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Local solution for vaccine flaw

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Johannesburg based Beyond Wireless has developed a simple, user-friendly solution to the global challenge of monitoring the vaccine cold chain.

Called ColdCloud, its creators believe it could help to prevent millions of deaths in the developing world. It is currently in use in 54 countries across five continents. Locally, Beyond Wireless aims to align South Africa’s pharmaceutical industry with international best practice.

According to the International Vaccine Access Center (IVAC), rolling out childhood immunisations against Hib, pneumococcal and rotavirus diseases in the world’s 73 poorest countries over the next decade will result in an estimated $63 billion in treatment and productivity savings and avert 3.7 million deaths. The challenge, however, is that these countries are often ill equipped to transport, store and distribute vaccines.

Governments around the world are focusing on legislation that aligns their pharmaceutical industries with international best practice, which includes requiring constant temperature monitoring at every leg of the cold chain.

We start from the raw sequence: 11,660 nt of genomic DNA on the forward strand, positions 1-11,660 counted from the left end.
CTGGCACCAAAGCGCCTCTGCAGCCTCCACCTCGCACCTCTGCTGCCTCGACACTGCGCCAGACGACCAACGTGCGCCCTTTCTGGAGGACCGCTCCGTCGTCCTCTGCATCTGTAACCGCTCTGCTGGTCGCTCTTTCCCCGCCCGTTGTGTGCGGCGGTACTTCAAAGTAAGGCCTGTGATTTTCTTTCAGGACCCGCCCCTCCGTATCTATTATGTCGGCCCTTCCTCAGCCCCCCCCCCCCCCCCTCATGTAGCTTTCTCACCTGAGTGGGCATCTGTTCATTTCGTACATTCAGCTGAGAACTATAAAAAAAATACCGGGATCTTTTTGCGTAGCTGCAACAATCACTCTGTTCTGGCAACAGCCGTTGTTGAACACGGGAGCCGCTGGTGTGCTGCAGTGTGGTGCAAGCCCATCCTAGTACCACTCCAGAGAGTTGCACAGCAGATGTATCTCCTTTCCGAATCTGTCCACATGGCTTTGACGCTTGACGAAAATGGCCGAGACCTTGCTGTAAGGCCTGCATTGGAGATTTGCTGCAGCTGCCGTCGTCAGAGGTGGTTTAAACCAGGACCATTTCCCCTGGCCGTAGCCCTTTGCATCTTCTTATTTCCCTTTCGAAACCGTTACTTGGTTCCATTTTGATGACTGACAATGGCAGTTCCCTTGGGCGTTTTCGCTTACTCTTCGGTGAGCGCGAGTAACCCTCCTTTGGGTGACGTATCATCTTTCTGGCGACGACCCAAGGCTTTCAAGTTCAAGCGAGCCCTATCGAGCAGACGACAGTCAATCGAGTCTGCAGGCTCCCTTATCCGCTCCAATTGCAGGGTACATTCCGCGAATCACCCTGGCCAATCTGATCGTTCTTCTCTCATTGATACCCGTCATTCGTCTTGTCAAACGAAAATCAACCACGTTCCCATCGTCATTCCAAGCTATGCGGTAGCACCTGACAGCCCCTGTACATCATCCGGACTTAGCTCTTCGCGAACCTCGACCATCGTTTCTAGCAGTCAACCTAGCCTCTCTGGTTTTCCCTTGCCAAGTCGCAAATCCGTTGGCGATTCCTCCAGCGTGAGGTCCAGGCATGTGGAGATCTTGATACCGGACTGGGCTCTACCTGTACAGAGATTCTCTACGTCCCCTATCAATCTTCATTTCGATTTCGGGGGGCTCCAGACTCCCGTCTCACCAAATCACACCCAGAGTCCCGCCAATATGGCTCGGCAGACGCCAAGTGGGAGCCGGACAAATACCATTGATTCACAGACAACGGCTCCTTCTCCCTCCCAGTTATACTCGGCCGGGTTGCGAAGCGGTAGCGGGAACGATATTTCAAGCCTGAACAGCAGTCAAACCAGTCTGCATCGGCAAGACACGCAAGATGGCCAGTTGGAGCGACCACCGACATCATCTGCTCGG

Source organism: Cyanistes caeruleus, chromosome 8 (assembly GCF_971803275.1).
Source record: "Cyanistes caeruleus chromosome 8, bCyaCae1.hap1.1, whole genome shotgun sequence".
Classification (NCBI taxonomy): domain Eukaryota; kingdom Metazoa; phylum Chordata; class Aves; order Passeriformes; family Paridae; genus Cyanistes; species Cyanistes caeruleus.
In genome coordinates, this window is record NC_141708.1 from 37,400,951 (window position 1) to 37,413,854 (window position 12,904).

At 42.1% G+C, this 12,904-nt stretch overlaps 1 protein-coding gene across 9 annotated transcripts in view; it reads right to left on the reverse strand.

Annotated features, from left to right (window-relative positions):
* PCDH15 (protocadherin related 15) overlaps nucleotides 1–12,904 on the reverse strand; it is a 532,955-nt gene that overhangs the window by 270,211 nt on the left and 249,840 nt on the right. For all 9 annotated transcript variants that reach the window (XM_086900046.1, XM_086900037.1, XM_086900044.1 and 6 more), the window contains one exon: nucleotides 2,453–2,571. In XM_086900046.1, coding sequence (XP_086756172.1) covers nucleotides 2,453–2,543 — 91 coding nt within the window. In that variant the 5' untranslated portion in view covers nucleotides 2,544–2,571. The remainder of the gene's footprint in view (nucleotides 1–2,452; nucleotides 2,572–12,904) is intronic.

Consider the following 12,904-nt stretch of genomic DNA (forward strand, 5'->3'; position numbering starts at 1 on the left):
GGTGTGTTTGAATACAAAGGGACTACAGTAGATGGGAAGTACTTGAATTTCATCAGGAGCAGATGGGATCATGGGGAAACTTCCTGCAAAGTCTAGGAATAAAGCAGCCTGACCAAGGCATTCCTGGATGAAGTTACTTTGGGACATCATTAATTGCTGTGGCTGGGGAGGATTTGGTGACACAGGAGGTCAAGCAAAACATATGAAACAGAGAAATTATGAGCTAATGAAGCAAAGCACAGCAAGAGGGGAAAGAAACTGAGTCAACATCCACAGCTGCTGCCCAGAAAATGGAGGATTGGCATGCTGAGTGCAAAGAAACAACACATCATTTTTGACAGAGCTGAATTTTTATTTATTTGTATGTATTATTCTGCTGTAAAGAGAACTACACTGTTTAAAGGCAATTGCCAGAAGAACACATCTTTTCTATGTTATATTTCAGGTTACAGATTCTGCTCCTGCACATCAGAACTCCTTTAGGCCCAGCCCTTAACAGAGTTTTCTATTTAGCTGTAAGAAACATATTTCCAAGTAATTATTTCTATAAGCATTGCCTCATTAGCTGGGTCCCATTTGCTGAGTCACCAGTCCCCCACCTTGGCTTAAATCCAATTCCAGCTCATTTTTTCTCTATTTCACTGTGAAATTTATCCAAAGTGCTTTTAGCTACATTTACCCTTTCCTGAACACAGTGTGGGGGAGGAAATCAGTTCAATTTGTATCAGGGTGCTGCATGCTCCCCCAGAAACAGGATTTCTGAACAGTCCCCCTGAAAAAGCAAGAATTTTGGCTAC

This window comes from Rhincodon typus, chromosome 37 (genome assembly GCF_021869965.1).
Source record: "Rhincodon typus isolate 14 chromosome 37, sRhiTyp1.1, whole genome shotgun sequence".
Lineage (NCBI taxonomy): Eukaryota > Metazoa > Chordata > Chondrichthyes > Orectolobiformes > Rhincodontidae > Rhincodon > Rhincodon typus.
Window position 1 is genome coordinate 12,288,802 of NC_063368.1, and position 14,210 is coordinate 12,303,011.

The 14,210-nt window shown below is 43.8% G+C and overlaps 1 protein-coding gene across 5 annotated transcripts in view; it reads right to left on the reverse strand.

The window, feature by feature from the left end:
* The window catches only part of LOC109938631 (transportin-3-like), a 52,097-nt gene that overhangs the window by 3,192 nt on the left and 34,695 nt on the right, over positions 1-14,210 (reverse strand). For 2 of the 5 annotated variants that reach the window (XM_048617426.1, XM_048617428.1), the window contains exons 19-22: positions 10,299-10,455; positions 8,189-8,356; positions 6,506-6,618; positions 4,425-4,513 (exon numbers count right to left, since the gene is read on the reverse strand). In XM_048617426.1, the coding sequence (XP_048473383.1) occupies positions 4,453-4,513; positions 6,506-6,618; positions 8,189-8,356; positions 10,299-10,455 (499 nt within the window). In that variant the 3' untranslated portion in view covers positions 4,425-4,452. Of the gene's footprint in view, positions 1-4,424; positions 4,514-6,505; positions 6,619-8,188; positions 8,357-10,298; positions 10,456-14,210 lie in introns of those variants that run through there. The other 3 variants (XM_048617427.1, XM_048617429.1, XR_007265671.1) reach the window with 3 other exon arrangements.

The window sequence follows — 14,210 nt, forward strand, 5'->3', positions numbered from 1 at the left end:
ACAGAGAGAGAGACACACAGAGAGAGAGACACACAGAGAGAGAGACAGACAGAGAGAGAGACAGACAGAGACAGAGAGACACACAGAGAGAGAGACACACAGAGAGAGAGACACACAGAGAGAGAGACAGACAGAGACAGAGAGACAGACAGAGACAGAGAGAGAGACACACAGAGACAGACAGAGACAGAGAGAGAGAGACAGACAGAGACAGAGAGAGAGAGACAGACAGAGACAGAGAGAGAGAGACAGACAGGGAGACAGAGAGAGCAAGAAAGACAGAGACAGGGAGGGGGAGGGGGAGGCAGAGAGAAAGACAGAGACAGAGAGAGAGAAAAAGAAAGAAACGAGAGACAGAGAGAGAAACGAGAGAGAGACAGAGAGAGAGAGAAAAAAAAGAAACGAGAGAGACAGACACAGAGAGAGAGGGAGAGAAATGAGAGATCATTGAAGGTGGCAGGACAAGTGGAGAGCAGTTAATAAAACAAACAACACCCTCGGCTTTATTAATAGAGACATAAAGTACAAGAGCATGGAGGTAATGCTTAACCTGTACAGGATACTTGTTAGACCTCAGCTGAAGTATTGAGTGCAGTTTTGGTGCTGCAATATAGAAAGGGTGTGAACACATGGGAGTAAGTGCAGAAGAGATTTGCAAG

Beyond Wireless founder and CEO, Ian Lester, explains that this is because vaccines must be stored between 2 and 8˚ C. “Temperature excursions outside of this band can reduce and even destroy the effectiveness of vaccines,” he says. “Imagine – you think you’ve immunised your child against pneumococcal disease, but because the vaccine has got too hot or too cold, it’s actually ineffective. It’s a scary thought, but a reality in many poor regions. Even if people have access to vaccines, which is a challenge in itself, are those vaccines effective in combating disease?”

Lester, along with his clients like the World Health Organisation (WHO), UNICEF and the International Committee of the Red Cross, believes that improving immunisation is thus a catalyst to solving broader issues, from healthcare through to poverty.

“Ideally, consumers and patients should be able to request proof of compliance from clinics, doctors’ rooms, pharmacies and other medical suppliers to show that vaccines have remained within the required temperature band,” says Lester. “This would significantly boost the efficacy of immunisation efforts.”

Fixing vaccine cold chain